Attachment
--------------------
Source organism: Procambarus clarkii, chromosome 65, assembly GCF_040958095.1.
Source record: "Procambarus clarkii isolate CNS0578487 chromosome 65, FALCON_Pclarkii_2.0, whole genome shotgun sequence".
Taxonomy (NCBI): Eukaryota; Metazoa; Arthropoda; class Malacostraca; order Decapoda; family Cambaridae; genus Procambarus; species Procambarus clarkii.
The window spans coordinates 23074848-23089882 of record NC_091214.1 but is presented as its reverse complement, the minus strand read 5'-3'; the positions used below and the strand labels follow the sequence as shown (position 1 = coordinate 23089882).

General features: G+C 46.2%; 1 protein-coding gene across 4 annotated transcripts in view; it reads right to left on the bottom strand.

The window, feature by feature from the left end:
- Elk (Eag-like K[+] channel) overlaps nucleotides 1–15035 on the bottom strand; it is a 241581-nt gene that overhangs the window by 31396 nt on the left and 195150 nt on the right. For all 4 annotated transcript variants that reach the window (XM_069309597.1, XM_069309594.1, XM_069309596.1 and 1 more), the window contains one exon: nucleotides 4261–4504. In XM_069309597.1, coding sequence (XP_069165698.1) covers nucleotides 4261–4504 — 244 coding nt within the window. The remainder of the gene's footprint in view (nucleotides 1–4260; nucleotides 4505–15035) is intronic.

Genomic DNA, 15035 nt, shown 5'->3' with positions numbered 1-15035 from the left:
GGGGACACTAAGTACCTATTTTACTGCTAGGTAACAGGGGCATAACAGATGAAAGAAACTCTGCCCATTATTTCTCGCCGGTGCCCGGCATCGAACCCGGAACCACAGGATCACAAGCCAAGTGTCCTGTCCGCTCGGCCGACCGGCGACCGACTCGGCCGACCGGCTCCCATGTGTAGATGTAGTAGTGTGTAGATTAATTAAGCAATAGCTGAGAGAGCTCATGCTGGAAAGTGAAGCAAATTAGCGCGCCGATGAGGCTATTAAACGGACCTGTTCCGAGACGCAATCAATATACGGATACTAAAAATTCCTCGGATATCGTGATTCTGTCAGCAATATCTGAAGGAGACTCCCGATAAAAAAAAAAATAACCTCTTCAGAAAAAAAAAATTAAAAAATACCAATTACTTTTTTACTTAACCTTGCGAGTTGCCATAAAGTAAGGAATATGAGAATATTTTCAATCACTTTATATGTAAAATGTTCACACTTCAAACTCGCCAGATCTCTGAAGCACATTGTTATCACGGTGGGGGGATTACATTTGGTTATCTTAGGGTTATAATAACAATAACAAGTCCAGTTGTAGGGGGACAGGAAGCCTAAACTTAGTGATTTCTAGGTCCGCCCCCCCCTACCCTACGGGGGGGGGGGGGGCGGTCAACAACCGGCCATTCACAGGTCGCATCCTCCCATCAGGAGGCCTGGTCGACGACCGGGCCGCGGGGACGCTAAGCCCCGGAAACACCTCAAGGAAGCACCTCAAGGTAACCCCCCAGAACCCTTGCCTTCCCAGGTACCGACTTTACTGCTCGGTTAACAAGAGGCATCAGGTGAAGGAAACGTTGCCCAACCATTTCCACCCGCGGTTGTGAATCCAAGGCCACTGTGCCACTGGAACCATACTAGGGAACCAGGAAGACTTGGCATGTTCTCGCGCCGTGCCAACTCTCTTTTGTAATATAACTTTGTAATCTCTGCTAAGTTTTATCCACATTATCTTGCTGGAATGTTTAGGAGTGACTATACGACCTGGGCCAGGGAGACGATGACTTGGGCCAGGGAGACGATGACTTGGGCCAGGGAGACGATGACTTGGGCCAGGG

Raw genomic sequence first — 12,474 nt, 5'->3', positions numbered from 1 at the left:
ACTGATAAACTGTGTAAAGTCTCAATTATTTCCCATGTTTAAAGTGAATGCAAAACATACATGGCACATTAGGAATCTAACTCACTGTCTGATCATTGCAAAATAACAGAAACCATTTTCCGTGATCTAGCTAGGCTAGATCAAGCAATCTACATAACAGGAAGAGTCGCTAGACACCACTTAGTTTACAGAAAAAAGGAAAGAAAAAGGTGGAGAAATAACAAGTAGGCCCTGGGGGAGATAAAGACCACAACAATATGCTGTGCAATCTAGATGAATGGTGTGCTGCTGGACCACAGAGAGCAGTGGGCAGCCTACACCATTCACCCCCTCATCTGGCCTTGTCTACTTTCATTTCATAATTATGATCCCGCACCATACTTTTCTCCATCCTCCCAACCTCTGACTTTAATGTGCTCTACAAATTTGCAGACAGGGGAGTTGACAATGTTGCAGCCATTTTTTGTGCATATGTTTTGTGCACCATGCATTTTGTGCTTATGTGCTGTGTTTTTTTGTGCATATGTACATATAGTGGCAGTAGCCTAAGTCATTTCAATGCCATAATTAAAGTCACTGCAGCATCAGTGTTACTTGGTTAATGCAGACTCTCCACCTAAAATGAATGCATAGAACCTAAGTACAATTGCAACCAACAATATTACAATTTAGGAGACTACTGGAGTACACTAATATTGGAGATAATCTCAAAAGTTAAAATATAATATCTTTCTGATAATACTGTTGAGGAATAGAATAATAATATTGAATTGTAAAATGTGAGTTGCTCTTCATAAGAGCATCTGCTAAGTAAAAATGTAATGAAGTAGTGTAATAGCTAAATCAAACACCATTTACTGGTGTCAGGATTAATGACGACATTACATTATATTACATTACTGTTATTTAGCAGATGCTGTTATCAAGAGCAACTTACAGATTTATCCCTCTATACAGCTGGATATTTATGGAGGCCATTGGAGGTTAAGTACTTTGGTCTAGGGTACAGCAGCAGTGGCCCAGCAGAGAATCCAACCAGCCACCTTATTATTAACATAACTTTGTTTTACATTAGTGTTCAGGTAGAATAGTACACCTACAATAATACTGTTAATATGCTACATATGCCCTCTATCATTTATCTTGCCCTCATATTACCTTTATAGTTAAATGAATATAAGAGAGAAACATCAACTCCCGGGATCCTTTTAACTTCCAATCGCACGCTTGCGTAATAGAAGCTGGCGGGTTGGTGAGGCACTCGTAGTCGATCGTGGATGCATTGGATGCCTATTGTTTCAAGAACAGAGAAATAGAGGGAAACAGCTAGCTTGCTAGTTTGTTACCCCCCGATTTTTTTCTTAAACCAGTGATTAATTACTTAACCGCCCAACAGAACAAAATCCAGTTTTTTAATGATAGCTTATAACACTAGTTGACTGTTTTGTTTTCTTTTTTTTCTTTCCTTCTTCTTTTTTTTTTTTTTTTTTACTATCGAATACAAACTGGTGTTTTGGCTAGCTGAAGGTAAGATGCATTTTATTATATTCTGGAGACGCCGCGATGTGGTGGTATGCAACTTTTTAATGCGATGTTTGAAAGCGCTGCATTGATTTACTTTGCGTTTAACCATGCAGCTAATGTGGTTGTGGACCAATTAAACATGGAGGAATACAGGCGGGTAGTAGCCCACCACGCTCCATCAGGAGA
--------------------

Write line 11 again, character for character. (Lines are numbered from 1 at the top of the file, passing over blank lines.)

ACTGATAAACTGTGTAAAGTCTCAATTATTTCCCATGTTTAAAGTGAATGCAAAACATACATGGCACATTAGGAATCTAACTCACTGTCTGATCATTGCAAAATAACAGAAACCATTTTCCGTGATCTAGCTAGGCTAGATCAAGCAATCTACATAACAGGAAGAGTCGCTAGACACCACTTAGTTTACAGAAAAAAGGAAAGAAAAAGGTGGAGAAATAACAAGTAGGCCCTGGGGGAGATAAAGACCACAACAATATGCTGTGCAATCTAGATGAATGGTGTGCTGCTGGACCACAGAGAGCAGTGGGCAGCCTACACCATTCACCCCCTCATCTGGCCTTGTCTACTTTCATTTCATAATTATGATCCCGCACCATACTTTTCTCCATCCTCCCAACCTCTGACTTTAATGTGCTCTACAAATTTGCAGACAGGGGAGTTGACAATGTTGCAGCCATTTTTTGTGCATATGTTTTGTGCACCATGCATTTTGTGCTTATGTGCTGTGTTTTTTTGTGCATATGTACATATAGTGGCAGTAGCCTAAGTCATTTCAATGCCATAATTAAAGTCACTGCAGCATCAGTGTTACTTGGTTAATGCAGACTCTCCACCTAAAATGAATGCATAGAACCTAAGTACAATTGCAACCAACAATATTACAATTTAGGAGACTACTGGAGTACACTAATATTGGAGATAATCTCAAAAGTTAAAATATAATATCTTTCTGATAATACTGTTGAGGAATAGAATAATAATATTGAATTGTAAAATGTGAGTTGCTCTTCATAAGAGCATCTGCTAAGTAAAAATGTAATGAAGTAGTGTAATAGCTAAATCAAACACCATTTACTGGTGTCAGGATTAATGACGACATTACATTATATTACATTACTGTTATTTAGCAGATGCTGTTATCAAGAGCAACTTACAGATTTATCCCTCTATACAGCTGGATATTTATGGAGGCCATTGGAGGTTAAGTACTTTGGTCTAGGGTACAGCAGCAGTGGCCCAGCAGAGAATCCAACCAGCCACCTTATTATTAACATAACTTTGTTTTACATTAGTGTTCAGGTAGAATAGTACACCTACAATAATACTGTTAATATGCTACATATGCCCTCTATCATTTATCTTGCCCTCATATTACCTTTATAGTTAAATGAATATAAGAGAGAAACATCAACTCCCGGGATCCTTTTAACTTCCAATCGCACGCTTGCGTAATAGAAGCTGGCGGGTTGGTGAGGCACTCGTAGTCGATCGTGGATGCATTGGATGCCTATTGTTTCAAGAACAGAGAAATAGAGGGAAACAGCTAGCTTGCTAGTTTGTTACCCCCCGATTTTTTTCTTAAACCAGTGATTAATTACTTAACCGCCCAACAGAACAAAATCCAGTTTTTTAATGATAGCTTATAACACTAGTTGACTGTTTTGTTTTCTTTTTTTTCTTTCCTTCTTCTTTTTTTTTTTTTTTTTTACTATCGAATACAAACTGGTGTTTTGGCTAGCTGAAGGTAAGATGCATTTTATTATATTCTGGAGACGCCGCGATGTGGTGGTATGCAACTTTTTAATGCGATGTTTGAAAGCGCTGCATTGATTTACTTTGCGTTTAACCATGCAGCTAATGTGGTTGTGGACCAATTAAACATGGAGGAATACAGGCGGGTAGTAGCCCACCACGCTCCATCAGGAGA